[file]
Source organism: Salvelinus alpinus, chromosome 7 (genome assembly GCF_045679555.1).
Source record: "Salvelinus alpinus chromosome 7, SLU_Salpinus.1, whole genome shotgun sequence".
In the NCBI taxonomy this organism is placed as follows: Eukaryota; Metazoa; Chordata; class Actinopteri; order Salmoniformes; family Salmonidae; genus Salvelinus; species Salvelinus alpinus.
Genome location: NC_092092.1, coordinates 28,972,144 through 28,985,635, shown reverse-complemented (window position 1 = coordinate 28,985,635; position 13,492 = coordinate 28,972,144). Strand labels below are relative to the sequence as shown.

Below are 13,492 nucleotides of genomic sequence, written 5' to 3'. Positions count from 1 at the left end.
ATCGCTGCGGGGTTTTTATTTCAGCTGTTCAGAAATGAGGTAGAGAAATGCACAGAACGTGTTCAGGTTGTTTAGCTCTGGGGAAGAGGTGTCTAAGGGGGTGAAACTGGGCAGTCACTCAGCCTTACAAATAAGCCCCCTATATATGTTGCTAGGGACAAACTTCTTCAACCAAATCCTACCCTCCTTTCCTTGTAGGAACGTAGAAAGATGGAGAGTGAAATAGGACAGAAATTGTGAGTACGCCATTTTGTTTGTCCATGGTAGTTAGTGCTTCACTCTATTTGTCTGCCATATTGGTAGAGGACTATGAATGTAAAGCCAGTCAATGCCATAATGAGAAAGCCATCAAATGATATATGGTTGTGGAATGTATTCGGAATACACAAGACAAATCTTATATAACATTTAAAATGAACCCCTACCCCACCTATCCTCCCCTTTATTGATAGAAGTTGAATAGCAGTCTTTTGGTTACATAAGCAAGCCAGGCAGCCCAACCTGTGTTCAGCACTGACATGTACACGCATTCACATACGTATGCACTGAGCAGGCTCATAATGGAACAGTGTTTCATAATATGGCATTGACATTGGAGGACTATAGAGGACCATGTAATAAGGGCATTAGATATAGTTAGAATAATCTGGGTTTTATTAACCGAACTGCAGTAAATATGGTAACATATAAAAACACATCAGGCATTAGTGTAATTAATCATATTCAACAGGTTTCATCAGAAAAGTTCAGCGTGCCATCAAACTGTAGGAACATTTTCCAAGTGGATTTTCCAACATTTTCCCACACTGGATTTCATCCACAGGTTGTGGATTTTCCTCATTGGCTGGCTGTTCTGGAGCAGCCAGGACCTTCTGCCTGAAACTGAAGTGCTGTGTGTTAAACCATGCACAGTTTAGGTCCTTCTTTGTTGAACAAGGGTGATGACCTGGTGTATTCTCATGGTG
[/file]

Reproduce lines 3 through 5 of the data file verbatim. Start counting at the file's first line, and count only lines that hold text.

In the NCBI taxonomy this organism is placed as follows: Eukaryota; Metazoa; Chordata; class Actinopteri; order Salmoniformes; family Salmonidae; genus Salvelinus; species Salvelinus alpinus.
Genome location: NC_092092.1, coordinates 28,972,144 through 28,985,635, shown reverse-complemented (window position 1 = coordinate 28,985,635; position 13,492 = coordinate 28,972,144). Strand labels below are relative to the sequence as shown.

Below are 13,492 nucleotides of genomic sequence, written 5' to 3'. Positions count from 1 at the left end.